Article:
Selbyville police officers sat down to discuss local issues with residents for National Coffee with a Cop Day on Oct. 7. The Selbyville Public Library hosted the event to help bring the citizens and law enforcement together.
The Selbyville Police Department expects to handle more than 3,000 calls for service this year. They have seven full-time officers and three part-timers, as well as several contract officers hired only by Mountaire for security.
“We are trying to use technology to make up for the manpower [shortage],” said Police Chief W. Scott Collins, who just hit his 25-year milestone with SPD, where his father previously served as chief.
New developments contribute impact fees to pay for Town services. With all the new growth on Route 54, Collins has requested another officer in the coming year’s budget. It’s up to the town council to approve.
With three schools inside town limits, 50 percent of Selbyville’s population during the daytime hours is students, Collins said.
Officer Larry Corrigan is the school resource officer for the three Selbyville schools, and he said the district was very receptive to the program.
This generation is growing up with horrific events happening in schools, Corrigan said, hearkening to the increase in mass shootings and school invasions. Police need to make children feel safe at school, without it feeling like a police state.
Some children are plagued with issues that their parents created, so Corrigan began several mentoring groups for different groups of boys, girls and ethnicities, which he said helps them focus on specific issues to their lives.
Meanwhile, the SPD is continuing to build relationships with the Hispanic community, which has put roots down in the area. Perhaps wary of police in their hometowns, immigrants didn’t always report crimes, but the SPD has worked with community leaders to help get justice for everyone.
Although the grant money isn’t available as much for Spanish-language seminars, the SPD uses the Language Line, which can translate up to hundreds of languages, as necessary. Mandarin Chinese was the first language Selbyville ever translated using that service.
Drug problems and thefts top crime concerns
Heroin is “absolutely everywhere,” Collins said. “It’s horrible. … It’s everywhere, and it’s a shame.”
Selbyville is a thoroughfare to the beaches, which explains some of the high numbers. The SPD meets regularly with Maryland investigators on local crime issues.
Previously, he said, heroin was mostly coming from Philadelphia, and cops knew what to expect. But now, the consistency is “all over the place,” as Baltimore blends are being cut with unknown, and potentially more dangerous, substances, such as fentanyl. Now, emergency responders have no idea what to even expect when they’re told someone is on heroin.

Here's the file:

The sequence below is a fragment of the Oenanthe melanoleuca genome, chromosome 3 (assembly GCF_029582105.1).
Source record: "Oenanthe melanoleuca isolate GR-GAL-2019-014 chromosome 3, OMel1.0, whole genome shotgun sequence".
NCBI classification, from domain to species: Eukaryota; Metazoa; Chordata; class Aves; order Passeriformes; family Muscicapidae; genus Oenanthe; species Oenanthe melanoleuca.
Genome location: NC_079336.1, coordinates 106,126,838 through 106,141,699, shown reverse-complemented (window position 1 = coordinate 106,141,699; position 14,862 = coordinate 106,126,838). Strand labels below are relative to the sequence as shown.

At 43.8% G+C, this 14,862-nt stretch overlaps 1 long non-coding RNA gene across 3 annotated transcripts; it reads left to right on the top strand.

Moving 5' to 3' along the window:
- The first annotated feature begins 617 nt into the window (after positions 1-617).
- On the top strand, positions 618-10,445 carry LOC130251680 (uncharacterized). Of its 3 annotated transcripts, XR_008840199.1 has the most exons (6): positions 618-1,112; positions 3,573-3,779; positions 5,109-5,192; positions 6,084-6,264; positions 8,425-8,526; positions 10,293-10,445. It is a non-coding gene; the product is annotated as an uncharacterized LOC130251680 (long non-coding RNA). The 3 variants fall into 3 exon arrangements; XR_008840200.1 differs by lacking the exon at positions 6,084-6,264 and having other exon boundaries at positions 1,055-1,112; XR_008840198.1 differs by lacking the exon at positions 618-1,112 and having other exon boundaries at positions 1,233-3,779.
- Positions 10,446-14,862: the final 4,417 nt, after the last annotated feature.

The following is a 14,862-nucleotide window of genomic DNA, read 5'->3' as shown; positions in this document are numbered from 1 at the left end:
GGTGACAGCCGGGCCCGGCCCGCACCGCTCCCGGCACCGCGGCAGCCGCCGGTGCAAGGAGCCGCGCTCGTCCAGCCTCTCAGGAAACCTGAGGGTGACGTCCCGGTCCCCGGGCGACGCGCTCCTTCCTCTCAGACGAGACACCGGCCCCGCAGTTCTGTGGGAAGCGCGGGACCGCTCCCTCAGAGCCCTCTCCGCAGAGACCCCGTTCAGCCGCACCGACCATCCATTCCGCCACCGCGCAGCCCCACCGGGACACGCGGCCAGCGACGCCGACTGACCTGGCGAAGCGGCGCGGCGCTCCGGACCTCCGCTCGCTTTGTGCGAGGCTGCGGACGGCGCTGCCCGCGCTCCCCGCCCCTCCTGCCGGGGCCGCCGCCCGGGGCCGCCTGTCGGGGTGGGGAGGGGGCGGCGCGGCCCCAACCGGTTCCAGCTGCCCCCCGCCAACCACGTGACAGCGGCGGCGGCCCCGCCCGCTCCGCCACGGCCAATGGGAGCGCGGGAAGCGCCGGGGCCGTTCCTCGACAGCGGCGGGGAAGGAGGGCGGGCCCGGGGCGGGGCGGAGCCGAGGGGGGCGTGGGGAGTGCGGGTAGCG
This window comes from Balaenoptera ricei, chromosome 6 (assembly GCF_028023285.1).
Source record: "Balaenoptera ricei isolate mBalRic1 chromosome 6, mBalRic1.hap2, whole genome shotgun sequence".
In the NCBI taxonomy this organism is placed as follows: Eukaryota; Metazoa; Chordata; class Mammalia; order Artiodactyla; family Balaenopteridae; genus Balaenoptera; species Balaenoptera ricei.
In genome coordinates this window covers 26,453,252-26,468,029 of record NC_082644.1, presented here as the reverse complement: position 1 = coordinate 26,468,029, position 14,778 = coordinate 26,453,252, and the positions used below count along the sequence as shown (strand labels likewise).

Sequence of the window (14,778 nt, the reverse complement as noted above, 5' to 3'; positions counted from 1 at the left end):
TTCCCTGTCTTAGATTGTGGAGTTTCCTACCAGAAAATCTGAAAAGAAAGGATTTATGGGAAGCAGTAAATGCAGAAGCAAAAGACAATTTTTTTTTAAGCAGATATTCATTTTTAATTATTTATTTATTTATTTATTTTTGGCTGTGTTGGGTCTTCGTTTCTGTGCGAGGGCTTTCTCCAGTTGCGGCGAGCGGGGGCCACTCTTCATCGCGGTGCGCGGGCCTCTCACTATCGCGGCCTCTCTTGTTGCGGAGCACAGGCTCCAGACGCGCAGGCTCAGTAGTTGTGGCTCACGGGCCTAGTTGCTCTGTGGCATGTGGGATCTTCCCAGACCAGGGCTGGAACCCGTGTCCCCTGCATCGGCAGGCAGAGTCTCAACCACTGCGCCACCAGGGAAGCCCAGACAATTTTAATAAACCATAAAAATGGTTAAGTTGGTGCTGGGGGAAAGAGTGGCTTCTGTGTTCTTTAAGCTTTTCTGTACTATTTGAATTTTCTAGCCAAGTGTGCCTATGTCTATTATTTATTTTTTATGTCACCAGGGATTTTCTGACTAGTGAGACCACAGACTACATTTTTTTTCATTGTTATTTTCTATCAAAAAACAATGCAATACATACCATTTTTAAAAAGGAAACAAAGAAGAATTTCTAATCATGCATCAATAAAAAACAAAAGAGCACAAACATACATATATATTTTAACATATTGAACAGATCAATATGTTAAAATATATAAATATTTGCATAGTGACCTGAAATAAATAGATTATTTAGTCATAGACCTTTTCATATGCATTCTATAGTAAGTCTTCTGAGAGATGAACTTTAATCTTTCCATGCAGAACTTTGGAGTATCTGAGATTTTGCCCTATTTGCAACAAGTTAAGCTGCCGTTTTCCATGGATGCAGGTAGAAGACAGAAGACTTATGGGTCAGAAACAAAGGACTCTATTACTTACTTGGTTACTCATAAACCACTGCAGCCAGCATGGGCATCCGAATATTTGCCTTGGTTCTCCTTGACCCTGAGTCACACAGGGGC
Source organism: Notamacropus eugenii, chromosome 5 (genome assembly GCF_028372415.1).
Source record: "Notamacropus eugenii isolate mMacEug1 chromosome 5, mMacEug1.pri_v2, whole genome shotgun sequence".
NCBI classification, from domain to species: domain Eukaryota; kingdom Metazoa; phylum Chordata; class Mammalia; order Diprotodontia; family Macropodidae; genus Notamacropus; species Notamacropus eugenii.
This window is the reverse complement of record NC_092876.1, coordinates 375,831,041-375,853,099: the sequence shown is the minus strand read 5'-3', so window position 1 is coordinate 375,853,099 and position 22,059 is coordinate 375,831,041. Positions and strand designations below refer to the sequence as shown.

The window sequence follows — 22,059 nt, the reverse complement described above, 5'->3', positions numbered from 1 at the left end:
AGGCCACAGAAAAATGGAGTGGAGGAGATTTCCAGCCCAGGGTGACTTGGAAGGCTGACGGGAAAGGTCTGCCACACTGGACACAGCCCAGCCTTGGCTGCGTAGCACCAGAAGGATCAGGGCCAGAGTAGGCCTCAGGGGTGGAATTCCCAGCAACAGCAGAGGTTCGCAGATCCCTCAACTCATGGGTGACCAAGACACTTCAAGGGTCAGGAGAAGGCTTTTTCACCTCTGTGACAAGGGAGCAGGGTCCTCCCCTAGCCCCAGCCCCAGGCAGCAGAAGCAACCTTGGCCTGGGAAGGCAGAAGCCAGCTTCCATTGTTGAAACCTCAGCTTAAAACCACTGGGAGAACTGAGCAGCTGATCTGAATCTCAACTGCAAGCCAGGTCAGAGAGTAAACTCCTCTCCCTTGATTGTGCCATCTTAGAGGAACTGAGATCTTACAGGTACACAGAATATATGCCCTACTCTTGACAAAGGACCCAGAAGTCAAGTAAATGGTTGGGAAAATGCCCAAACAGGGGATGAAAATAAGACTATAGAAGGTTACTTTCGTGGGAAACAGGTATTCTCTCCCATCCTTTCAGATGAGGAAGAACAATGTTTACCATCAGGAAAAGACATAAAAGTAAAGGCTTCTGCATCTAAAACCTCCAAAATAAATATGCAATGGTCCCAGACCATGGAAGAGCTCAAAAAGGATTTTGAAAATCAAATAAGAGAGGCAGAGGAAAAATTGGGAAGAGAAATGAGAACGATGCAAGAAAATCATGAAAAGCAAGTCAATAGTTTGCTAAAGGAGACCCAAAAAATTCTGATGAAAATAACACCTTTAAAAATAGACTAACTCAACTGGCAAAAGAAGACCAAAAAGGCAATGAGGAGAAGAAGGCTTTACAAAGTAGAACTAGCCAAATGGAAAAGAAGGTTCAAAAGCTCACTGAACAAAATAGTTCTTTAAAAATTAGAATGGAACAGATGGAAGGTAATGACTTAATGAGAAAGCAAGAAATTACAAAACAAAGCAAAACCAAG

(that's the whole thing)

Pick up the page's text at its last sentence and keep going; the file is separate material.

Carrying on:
The Selbyville PD does not currently use naloxone, the emergency opioid overdose medication but they’re lined up to be trained it its administration, Collins said.
“We would rather do the CPR rescue breathing until the medical people get there. … Paramedics can control the dosage [of naloxone],” Collins said.
By Delaware law, anyone who reports a drug overdose will not be arrested for their involvement. The goal is to get life-saving help. Collins recalled an incident in which police searched needlessly for 30 minutes because the caller reporting an overdose was afraid of prosecution and reported it as being in the wrong area. The overdose victim died.
The Delaware State Police only has about eight officers to patrol the unincorporated zones of Sussex County — meaning only one or two are ever in the southeast corner of the state. That number is actually already on the high side, since Sussex County government has funded extra DSP positions locally.
But people must stop leaving doors unlocked, Collins said.
“We don’t see cars being broken into,” just people rifling through cars that were unlocked. In the last five years, he estimated, vehicle thefts have only occurred when the vehicle was left running with the keys inside.
Also, please report incidents immediately, Collins said. The station gets phone calls on Monday to complain about parties from the previous weekend.
People can call 911 and be transferred to the non-emergency line for a seemingly minor situation or suspicious person.
On that note, Delaware is a non-retreat estate, so people aren’t expected to retreat from an intruder in the home, Collins noted. However, trespassers outside on the property cannot be handled the same way. Residents should just call the police in that case.
CodeRED is the new emergency notification system sponsored by the Town. It can send information for any emergency, from major storms to water main breaks.
Residents who don’t get notifications should update their contact information by visiting the Selbyville Police Department website (online at www.townofselbyville.com, Click “Police Department,” then click “CODERED”).